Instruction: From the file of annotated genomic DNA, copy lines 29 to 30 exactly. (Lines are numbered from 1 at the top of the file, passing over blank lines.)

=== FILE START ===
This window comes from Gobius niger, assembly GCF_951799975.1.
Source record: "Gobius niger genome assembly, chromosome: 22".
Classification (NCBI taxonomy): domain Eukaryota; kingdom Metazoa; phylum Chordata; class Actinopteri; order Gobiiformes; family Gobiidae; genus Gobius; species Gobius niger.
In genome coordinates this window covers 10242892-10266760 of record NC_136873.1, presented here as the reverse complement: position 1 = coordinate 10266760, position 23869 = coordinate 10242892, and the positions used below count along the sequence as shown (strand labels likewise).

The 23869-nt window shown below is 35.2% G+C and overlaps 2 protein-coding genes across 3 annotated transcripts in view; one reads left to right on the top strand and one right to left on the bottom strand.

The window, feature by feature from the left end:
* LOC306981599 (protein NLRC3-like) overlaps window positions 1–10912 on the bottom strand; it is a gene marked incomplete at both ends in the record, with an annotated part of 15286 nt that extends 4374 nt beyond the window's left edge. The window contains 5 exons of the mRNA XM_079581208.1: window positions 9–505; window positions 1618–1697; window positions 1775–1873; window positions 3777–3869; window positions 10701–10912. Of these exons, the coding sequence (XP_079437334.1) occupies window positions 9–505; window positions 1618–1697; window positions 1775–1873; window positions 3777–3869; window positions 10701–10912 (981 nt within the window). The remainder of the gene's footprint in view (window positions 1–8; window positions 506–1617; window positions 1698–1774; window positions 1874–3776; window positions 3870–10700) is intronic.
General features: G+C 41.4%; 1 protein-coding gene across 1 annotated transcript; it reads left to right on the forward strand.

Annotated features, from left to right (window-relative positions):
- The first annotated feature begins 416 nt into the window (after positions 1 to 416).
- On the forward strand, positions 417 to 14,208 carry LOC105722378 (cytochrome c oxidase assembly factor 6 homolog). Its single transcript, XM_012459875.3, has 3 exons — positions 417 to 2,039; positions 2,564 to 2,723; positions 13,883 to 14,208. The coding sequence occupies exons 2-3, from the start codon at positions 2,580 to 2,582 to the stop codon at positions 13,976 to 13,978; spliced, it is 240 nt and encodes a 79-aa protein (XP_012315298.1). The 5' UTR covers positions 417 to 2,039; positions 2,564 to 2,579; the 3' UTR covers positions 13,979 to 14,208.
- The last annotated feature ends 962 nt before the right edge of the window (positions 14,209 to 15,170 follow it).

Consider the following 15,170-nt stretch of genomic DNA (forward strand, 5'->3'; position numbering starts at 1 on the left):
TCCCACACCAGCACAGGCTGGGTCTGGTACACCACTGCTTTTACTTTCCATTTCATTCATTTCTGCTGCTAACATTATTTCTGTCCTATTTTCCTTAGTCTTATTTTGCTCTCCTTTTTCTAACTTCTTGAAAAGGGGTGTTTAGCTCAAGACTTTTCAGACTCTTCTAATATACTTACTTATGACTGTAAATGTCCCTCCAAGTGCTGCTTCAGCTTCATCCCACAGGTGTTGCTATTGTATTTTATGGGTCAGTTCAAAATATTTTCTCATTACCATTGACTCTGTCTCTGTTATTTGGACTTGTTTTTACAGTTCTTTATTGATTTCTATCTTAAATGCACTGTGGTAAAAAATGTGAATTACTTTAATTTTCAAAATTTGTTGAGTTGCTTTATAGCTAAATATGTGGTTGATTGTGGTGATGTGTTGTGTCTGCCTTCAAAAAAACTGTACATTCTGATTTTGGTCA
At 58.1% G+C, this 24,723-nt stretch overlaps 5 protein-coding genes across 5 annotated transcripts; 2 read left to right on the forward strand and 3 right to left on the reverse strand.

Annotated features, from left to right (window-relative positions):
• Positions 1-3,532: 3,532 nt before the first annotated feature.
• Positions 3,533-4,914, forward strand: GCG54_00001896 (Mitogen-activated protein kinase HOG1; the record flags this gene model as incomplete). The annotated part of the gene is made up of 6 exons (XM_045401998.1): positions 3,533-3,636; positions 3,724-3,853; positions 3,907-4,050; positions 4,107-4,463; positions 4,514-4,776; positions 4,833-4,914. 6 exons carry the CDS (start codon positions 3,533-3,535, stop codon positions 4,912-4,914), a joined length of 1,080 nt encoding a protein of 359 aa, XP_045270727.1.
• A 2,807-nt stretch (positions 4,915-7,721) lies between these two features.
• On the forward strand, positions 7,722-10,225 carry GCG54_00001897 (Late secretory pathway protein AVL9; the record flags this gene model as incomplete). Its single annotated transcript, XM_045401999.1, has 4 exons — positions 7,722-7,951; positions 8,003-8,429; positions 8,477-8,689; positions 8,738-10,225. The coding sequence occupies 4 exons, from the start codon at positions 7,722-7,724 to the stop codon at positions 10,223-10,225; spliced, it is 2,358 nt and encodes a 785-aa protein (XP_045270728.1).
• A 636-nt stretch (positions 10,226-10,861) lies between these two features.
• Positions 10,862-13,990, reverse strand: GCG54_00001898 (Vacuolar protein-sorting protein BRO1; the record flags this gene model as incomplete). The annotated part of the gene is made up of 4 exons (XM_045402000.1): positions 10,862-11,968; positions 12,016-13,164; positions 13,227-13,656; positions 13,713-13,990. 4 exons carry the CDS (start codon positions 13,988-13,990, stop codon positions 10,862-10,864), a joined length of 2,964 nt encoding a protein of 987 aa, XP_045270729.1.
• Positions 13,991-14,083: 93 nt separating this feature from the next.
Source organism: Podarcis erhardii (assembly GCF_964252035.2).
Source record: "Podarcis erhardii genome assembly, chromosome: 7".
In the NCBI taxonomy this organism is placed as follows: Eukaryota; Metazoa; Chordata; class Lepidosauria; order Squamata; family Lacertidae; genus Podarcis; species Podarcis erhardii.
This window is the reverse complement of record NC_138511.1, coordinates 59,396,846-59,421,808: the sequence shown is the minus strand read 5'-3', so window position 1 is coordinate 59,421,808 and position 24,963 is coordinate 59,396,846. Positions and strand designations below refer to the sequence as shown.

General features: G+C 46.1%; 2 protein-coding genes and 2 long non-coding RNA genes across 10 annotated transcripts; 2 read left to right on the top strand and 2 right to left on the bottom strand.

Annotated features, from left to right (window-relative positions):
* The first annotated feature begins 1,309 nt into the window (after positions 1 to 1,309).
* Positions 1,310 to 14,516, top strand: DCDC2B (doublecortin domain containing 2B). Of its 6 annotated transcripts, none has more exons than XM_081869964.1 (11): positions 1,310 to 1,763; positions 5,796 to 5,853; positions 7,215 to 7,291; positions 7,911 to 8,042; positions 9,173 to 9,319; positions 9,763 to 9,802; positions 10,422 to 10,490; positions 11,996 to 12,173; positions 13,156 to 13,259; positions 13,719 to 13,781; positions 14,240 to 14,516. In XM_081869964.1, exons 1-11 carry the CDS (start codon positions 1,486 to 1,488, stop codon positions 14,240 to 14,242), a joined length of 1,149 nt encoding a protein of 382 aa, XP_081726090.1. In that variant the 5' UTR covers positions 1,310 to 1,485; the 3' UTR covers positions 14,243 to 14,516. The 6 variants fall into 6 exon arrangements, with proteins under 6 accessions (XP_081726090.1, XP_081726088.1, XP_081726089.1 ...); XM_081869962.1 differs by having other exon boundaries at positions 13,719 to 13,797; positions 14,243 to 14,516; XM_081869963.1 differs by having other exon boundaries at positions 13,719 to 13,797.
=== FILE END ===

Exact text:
Annotated features, from left to right (window-relative positions):
* The first annotated feature begins 1,309 nt into the window (after positions 1 to 1,309).